Jesus often taught over a meal, and he often depended on the hospitality of neighbors for a place to eat and sleep. And it is clear from Jesus’ teaching that we are called to welcome and serve others. The ultimate Christian hospitality is the Eucharist and the early Christians saw a connection between sharing hospitality with others and Eucharist. Acts tells us they “devoted themselves to the apostles’ teaching and fellowship, to the breaking of bread and the prayers” and they broke bread together in their homes “with glad and generous hearts.”
Even on a Friday night, after being caught in traffic and not getting home until 5:15 (with the guests due to arrive at 6:00), I love preparing a meal and welcoming others into my home to share it. Last night we had a wonderful couple over for dinner, who we were fortunate enough to meet through a mutual friend when he visited from NY this summer. A good meal, some good wine, good conversation, laughter and fellowship. The house was rich with “glad and generous hearts.” Although not in consecrated form, there is no question in my mind of Christ’s presence in such gatherings. We share food, we share stories, we share ourselves. We share.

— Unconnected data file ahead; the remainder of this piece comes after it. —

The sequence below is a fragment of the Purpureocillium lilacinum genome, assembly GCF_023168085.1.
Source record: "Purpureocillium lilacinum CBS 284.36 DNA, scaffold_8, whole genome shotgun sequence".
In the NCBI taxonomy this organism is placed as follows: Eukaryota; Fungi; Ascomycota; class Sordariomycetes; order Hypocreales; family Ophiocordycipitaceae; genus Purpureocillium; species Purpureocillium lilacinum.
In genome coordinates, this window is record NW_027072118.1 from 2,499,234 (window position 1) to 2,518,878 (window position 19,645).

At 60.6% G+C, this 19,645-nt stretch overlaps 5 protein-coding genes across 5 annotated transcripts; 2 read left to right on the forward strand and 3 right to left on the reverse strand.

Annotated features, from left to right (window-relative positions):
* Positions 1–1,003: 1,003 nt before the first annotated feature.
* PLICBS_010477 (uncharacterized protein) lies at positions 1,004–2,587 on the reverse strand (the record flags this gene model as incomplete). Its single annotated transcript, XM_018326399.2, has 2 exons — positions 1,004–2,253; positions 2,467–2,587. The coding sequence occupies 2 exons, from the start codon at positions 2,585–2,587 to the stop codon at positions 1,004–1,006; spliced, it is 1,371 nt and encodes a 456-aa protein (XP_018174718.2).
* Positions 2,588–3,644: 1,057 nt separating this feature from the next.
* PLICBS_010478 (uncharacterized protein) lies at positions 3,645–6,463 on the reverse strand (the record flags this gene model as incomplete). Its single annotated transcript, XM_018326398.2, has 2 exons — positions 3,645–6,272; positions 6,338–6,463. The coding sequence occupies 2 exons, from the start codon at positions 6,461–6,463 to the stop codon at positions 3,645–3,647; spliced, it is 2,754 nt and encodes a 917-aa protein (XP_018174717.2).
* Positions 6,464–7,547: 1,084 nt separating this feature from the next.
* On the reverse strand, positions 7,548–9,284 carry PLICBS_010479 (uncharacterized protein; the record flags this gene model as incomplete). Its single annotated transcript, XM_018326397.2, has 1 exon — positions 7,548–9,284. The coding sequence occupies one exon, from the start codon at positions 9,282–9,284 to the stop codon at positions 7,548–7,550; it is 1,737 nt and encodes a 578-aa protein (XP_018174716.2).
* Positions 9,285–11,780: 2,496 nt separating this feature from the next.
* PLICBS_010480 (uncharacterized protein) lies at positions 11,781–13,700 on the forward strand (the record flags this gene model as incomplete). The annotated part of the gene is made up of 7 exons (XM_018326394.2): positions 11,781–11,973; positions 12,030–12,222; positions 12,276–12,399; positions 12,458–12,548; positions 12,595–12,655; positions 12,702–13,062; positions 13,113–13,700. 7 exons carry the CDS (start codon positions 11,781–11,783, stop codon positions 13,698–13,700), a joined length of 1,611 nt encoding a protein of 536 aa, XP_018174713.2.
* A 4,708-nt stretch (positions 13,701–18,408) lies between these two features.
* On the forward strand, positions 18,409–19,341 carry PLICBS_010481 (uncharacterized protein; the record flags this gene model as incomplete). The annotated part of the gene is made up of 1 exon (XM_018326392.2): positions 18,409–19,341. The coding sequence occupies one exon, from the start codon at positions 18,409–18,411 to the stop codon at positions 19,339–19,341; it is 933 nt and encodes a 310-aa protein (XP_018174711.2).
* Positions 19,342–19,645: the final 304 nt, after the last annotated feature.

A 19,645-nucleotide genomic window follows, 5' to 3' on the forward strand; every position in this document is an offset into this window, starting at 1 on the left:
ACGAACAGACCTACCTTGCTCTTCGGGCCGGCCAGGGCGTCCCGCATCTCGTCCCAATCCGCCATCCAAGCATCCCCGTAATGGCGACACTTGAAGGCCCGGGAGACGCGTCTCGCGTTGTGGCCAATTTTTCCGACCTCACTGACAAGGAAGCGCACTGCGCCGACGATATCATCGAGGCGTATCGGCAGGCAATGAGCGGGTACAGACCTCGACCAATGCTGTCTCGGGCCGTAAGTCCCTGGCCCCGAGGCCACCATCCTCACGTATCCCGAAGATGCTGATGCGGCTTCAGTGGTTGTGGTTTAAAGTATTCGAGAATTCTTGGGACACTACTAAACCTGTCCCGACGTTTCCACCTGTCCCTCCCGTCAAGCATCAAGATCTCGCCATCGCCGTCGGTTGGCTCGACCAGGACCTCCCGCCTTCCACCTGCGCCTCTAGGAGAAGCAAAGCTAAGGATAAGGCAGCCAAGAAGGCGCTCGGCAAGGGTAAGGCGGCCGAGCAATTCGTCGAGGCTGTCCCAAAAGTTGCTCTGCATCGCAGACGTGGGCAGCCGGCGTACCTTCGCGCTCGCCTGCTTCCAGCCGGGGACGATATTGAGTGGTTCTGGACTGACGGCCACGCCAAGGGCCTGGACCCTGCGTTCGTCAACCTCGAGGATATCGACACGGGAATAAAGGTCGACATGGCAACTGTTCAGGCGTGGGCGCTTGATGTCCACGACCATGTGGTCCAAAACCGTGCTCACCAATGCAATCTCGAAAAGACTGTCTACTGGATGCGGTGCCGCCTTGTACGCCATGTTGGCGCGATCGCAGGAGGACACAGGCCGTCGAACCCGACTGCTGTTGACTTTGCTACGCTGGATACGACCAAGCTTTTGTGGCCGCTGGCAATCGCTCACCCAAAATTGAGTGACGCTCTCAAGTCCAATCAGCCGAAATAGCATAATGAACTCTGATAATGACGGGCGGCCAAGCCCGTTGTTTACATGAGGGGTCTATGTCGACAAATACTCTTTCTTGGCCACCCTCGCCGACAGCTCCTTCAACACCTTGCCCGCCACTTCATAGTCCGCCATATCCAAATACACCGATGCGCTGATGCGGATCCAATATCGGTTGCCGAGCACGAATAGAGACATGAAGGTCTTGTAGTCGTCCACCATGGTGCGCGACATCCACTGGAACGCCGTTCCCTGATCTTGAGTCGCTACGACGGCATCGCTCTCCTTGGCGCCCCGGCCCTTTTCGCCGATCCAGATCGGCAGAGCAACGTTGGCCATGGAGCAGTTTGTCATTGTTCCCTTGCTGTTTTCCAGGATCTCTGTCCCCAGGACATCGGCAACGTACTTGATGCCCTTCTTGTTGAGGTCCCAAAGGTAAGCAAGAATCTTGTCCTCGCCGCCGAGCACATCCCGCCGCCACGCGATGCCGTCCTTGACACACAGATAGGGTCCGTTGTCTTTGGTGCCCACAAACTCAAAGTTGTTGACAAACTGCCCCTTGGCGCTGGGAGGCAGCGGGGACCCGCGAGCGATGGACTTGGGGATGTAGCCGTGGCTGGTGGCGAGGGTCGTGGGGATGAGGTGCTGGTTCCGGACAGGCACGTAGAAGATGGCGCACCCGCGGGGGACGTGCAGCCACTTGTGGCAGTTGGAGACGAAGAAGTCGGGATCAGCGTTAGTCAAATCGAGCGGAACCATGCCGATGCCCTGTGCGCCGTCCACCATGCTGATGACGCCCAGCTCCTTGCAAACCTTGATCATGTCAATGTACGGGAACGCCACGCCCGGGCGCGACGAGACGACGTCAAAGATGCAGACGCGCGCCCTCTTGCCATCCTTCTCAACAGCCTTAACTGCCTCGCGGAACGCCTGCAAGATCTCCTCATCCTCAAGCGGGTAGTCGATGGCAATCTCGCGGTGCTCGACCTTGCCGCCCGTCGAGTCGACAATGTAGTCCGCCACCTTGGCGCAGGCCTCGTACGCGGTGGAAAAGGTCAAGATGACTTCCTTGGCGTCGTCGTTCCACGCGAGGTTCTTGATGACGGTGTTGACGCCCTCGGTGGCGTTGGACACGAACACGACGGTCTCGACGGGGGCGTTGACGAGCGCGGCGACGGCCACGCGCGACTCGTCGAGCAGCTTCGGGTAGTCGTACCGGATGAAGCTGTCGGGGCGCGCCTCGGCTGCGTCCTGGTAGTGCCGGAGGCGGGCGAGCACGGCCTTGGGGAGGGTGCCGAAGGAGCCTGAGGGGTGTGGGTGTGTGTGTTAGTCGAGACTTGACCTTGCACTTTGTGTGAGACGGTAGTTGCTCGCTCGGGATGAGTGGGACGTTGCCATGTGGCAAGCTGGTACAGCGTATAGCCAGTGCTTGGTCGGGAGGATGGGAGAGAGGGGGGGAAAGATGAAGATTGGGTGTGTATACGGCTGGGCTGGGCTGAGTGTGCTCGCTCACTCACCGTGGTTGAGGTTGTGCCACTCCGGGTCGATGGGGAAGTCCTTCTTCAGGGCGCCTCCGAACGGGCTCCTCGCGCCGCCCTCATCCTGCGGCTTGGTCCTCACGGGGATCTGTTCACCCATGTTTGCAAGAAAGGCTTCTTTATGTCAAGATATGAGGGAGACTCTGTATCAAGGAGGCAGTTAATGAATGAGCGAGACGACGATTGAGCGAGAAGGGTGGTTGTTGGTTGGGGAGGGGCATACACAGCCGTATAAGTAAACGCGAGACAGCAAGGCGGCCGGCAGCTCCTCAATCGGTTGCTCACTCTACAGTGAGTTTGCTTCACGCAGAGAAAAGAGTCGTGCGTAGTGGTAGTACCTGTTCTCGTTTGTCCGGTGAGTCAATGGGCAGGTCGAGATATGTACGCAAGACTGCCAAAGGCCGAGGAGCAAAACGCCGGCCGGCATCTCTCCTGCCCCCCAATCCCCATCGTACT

When I did my training back in the Rockville Center diocese to become an Extraordinary Minister of Communion, the line that stuck in my mind was that made by one of the presenters, who described the communion rite at Mass as “The Body of Christ giving the Body of Christ to the Body of Christ.” Last night, the Body of Christ shared a meal with the Body of Christ in the presence of the Body of Christ. And it was really sweet.